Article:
The future of shopping - no queues and no checkout

Amazon employees are pictured outside the Amazon Go brick-and-mortar grocery store without lines or checkout counters, in Seattle Washington, U.S. December 5, 2016. REUTERS/Jason Redmond - RTSUU2B

Waiting in line will be a thing of the past with the new Amazon Go store. Image: REUTERS/Jason Redmond

Dave Smith
Deputy Editor, Business Insider
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Retail, Consumer Goods and Lifestyle

Amazon on Monday unveiled its vision for the future of grocery stores, and retail stores in general: a smart store that knows when you've selected an item, and automatically charges you for your selected items upon leaving the store. There are no cashiers, no registers, and no checkout lines.

 The new Amazon Go store.
Image: Amazon

This concept, called "Amazon Go," is extremely clever — and one of the reasons it sounds so appealing is because it eliminates the worst aspect of the grocery store experience: waiting in line to buy your items.

Think about any grocery store visit you've had: It can be fun to look at all the food, navigate and browse the aisles, pick various foods and throw them into your cart. It's an adventure! But the food-shopping experience almost always turns sour when you get to the checkout part. Even when there are no lines, the checkout process is slow — you have to look at all the items you selected again as they get scanned — and then you have to pay for everything, sign a receipt, and wait for all of your food to be placed into bags.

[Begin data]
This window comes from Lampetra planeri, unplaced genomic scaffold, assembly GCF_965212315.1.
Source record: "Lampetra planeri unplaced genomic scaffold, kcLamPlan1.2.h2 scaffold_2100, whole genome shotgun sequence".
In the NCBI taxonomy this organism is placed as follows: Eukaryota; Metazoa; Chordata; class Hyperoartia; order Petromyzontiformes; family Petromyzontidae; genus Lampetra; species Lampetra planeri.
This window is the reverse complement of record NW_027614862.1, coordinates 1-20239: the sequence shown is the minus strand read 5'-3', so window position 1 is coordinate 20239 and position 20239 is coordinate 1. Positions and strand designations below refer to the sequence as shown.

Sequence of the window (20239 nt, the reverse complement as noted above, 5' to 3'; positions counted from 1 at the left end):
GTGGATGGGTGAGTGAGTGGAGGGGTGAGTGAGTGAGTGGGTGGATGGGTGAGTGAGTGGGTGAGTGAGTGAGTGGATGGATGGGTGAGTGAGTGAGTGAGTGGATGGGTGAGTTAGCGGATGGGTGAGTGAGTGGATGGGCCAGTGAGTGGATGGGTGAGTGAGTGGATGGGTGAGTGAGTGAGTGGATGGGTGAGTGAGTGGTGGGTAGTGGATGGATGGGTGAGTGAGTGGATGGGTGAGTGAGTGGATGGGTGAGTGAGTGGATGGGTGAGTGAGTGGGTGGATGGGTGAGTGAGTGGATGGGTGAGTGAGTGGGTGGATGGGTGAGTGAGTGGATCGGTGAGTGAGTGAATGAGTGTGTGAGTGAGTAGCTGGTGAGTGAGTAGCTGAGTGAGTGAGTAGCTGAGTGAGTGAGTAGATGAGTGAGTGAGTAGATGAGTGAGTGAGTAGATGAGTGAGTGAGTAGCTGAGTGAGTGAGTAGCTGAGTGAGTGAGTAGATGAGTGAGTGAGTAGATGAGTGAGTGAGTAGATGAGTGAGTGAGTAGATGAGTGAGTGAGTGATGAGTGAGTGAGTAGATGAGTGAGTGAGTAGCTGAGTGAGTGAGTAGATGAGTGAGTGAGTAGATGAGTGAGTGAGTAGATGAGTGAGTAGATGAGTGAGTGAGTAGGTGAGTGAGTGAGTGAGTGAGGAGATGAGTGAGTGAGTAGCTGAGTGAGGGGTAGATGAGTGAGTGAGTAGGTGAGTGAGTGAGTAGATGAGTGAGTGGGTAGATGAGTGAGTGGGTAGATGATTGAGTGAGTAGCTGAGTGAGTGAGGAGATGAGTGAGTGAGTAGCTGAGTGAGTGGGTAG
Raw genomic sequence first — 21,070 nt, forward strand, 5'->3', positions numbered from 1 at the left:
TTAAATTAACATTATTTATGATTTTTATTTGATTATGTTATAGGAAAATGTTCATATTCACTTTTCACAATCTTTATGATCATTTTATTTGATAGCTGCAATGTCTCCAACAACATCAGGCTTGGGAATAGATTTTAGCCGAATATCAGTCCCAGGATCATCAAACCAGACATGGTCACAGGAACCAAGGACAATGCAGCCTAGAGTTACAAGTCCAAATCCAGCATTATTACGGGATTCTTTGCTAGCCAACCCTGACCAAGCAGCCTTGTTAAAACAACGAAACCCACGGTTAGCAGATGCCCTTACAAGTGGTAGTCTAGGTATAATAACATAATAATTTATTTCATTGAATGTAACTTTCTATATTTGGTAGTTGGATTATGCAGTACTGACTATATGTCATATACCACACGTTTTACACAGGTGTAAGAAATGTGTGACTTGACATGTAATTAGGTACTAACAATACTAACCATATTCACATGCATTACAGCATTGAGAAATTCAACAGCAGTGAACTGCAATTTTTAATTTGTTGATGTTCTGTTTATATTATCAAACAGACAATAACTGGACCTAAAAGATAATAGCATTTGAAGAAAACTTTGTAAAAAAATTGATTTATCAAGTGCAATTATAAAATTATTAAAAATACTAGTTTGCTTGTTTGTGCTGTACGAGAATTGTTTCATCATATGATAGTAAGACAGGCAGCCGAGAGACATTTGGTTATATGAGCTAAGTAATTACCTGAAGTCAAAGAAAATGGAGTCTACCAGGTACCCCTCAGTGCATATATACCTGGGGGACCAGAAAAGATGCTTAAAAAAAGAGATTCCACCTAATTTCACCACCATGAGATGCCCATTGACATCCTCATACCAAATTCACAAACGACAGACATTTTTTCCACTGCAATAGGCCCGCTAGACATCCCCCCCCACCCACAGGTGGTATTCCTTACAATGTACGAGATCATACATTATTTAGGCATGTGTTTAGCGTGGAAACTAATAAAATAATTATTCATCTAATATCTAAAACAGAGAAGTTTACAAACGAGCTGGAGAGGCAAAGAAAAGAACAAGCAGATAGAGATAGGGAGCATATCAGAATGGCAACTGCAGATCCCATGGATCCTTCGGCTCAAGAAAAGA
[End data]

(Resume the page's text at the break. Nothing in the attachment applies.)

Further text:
It takes time, a lot of waiting, and it's generally boring.

That's why Amazon Go is a sound concept. There, the whole shopping experience happens on your phone — specifically, you download the Amazon Go app before visiting the store, scan a QR code to get in, and the store recognizes which items you've selected and charges your Amazon account once you've left the store. In this sense, it's kind of like Uber, since initial entry requires using a phone app, and it automatically charges your card once the experience is over — no need to swipe a card and wait for a receipt.

We still have many questions about Amazon Go — like how it knows you didn't purchase an item, if you didn't put it back exactly where you found it — but the promise of a checkout-less grocery store experience might be the best idea to come along in awhile. Amazon says the first Go grocery store will open in Seattle in 2017. You can watch the video below to get an idea of what it's like, or check out our walkthrough.

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